NewsStand, Jan. 2, 2024

NewsStand, Jan. 2, 2024

By Iowa Hospital Association|
|January 2, 2024

Iowa news

Nebraska lawmaker looks to partner with Iowa’s prescription drug donation program

One Nebraska lawmaker’s efforts to increase recycling have led her to explore an Iowa program to donate and reuse prescription drugs and tackle rising medicine costs. Freshman State Sen. Jana Hughes of Seward is looking to join forces with Iowa nonprofit SafeNetRx, which collects, inspects and distributes non-expired and safe medicines to patients at or below 200% of the federal poverty line. SafeNetRx receives donations from over 200 facilities and individuals in all 50 states, including at least one Nebraska pharmacy in Gretna. (Business Record)

Iowa reports the second-highest JN.1 prevalence among states

The 60-day prevalence of the omicron subvariant JN.1 in Iowa is 26%, second only to Vermont (33%). JN.1 has been identified in at least 37 states and the District of Columbia. JN.1 is now dominant in the U.S., though the CDC said there is no evidence the subvariant presents a higher public health risk than other circulating variants. Nationwide, the subvariant accounts for an estimated 44% of COVID-19 cases, up from just 7.5% in the two weeks ending Nov. 25. The subvariant’s cumulative prevalence — which represents a ratio of sequences containing JN.1 to all sequences collected in the U.S. since the subvariant was first detected Sept. 14 — is 2%. (Outbreak Info)

Broadlawns board hires search firm to find new president, CEO

The Broadlawns Medical Center board of trustees has hired a national search firm to help find a new president and CEO following Anthony Coleman’s resignation in early November. The board chose Hartz Search after reviewing several proposals from other firms. Officials with Broadlawns said Hartz was selected because of its “concierge-level service of executive search capabilities and evidence-based engagement process that identifies, evaluates and qualifies talent to meet strategic objectives.” Officials also cited Hartz’s belief that transparent communication is critical for establishing trust and integrity. The search committee will comprise hospital board, community and hospital staff members. (Business Record)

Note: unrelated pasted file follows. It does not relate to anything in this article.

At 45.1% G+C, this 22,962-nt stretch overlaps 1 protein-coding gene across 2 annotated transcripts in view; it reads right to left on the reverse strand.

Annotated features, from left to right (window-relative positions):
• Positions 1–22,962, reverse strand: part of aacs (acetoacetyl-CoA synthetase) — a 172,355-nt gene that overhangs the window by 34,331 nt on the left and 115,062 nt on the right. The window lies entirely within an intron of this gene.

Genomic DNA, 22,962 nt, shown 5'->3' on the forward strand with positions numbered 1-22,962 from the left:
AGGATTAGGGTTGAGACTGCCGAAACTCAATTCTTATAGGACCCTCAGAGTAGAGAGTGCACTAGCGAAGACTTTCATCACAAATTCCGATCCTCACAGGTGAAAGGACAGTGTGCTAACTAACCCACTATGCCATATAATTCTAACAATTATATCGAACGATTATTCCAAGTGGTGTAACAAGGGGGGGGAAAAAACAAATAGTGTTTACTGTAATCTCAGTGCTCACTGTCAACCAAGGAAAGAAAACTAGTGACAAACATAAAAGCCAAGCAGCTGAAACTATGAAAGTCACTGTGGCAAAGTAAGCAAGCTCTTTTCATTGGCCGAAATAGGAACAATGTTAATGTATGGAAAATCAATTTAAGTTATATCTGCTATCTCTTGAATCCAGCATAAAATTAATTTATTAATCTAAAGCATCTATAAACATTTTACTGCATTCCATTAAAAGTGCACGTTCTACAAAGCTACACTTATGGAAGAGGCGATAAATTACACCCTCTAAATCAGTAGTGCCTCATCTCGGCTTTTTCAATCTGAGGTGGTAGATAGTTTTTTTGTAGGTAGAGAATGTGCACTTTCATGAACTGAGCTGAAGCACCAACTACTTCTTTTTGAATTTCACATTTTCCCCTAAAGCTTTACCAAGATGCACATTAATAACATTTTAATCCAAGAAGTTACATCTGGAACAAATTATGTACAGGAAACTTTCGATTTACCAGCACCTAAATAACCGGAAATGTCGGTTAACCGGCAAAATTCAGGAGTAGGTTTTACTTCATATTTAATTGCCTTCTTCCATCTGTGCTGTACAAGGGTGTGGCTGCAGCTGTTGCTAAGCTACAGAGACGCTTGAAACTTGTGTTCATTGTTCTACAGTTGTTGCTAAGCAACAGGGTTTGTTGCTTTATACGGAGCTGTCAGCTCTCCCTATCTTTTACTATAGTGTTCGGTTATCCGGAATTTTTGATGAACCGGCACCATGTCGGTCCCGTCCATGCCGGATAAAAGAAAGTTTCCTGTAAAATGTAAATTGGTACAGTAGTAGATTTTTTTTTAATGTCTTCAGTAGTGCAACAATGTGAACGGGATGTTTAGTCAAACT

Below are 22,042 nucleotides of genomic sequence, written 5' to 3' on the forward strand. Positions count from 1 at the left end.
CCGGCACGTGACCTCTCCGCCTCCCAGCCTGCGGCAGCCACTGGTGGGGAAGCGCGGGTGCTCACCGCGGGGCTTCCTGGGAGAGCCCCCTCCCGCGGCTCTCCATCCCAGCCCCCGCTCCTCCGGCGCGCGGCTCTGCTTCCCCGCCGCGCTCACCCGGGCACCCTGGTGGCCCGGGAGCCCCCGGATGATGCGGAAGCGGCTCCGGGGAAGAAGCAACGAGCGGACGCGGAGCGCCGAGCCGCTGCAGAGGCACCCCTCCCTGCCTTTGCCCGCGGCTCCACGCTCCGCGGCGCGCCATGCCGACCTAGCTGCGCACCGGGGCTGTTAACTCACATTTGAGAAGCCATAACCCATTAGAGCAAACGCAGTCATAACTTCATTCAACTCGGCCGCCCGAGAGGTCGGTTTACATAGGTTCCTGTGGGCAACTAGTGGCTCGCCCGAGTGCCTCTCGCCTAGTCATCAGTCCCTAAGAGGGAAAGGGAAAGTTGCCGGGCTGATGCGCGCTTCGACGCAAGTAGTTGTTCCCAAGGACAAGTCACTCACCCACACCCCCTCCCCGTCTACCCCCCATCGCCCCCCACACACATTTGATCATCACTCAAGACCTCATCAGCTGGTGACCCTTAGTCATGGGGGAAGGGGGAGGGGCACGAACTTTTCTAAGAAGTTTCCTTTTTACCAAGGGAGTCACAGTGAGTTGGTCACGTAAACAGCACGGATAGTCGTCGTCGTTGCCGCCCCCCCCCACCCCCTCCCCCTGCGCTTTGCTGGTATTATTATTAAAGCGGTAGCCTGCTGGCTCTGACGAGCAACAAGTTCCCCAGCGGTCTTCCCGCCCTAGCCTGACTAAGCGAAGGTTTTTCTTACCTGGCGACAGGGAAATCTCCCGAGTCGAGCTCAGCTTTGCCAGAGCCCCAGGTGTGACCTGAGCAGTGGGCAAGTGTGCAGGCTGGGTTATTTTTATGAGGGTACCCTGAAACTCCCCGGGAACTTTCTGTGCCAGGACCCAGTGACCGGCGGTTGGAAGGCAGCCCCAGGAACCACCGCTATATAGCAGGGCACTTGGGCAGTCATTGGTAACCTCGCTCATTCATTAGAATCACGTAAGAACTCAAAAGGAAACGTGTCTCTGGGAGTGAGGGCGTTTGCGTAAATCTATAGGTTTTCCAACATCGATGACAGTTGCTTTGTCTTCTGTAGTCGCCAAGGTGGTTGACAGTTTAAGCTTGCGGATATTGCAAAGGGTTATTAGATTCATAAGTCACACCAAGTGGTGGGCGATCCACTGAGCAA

National news

‘Tripledemic’ risk spurs renewed capacity crisis concerns

Reports of hospitals operating over capacity are creeping up — a situation that could become more widespread over the next few weeks if COVID-19, flu and respiratory syncytial virus levels continue to rise. Hospital leaders, physicians and virus experts monitor virus trends, acknowledging the possibility of a “tripledemic” in which flu, COVID-19 and RSV peak simultaneously. Flu and RSV peaked unseasonably early last year, while COVID-19 activity did not reach a high until January. Experts have warned that the three virus peaks may overlap this season despite some uncertainty in the forecast. (Centers for Disease Control and Prevention)

Nearly 20% of hospitals have been warned over price transparency violations

Nearly 20% of U.S. hospitals have been warned that they violated the federal price transparency rules that went into effect in 2021. Government regulators evaluated 1,750 hospitals in early December, and about 1,300 have received warnings of rule violations. Most corrected errors after receiving warnings. To date, only 446 hospitals that CMS has reviewed were free of violations. To date, 14 hospitals have been fined for price transparency violations. Seven of those hospitals have appealed their fines and remain under review. Half the hospitals have fewer than 100 beds, including five with fewer than 50. (Bloomberg)

Workers want ‘quiet management’

Managers’ attempts to quell quiet quitting may be having the opposite effect than they intended. As companies moved to improve employee engagement, they increased oversight with more consistent check-ins and meetings. But rather than ensuring productivity, these meetings take away from the work management wants to prioritize. A 2023 survey of 1,000 U.S.-based employees and 500 human resources leaders found that nearly half of employees are overwhelmed by the number of meetings they attend, and 70% of these meetings “crush productivity” by prohibiting employees from focusing on the task at hand. Unnecessary meetings can cost large companies up to $100 million in lost productivity annually. (Forbes)

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